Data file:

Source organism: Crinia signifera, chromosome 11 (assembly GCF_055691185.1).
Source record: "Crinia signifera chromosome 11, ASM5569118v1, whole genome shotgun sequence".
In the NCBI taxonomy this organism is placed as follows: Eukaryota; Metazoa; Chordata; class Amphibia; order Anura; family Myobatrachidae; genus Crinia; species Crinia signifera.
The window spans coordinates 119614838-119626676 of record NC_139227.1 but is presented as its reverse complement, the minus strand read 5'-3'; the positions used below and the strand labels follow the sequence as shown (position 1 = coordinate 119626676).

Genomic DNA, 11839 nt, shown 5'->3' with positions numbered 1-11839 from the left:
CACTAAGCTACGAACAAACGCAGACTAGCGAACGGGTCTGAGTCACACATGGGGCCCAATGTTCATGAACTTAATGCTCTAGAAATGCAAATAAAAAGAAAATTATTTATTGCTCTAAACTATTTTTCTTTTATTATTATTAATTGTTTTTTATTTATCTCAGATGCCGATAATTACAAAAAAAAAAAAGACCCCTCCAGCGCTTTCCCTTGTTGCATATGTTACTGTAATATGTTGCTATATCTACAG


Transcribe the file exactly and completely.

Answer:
Source organism: Crinia signifera, chromosome 11 (assembly GCF_055691185.1).
Source record: "Crinia signifera chromosome 11, ASM5569118v1, whole genome shotgun sequence".
In the NCBI taxonomy this organism is placed as follows: Eukaryota; Metazoa; Chordata; class Amphibia; order Anura; family Myobatrachidae; genus Crinia; species Crinia signifera.
The window spans coordinates 119614838-119626676 of record NC_139227.1 but is presented as its reverse complement, the minus strand read 5'-3'; the positions used below and the strand labels follow the sequence as shown (position 1 = coordinate 119626676).

Genomic DNA, 11839 nt, shown 5'->3' with positions numbered 1-11839 from the left:
CACTAAGCTACGAACAAACGCAGACTAGCGAACGGGTCTGAGTCACACATGGGGCCCAATGTTCATGAACTTAATGCTCTAGAAATGCAAATAAAAAGAAAATTATTTATTGCTCTAAACTATTTTTCTTTTATTATTATTAATTGTTTTTTATTTATCTCAGATGCCGATAATTACAAAAAAAAAAAAGACCCCTCCAGCGCTTTCCCTTGTTGCATATGTTACTGTAATATGTTGCTATATCTACAG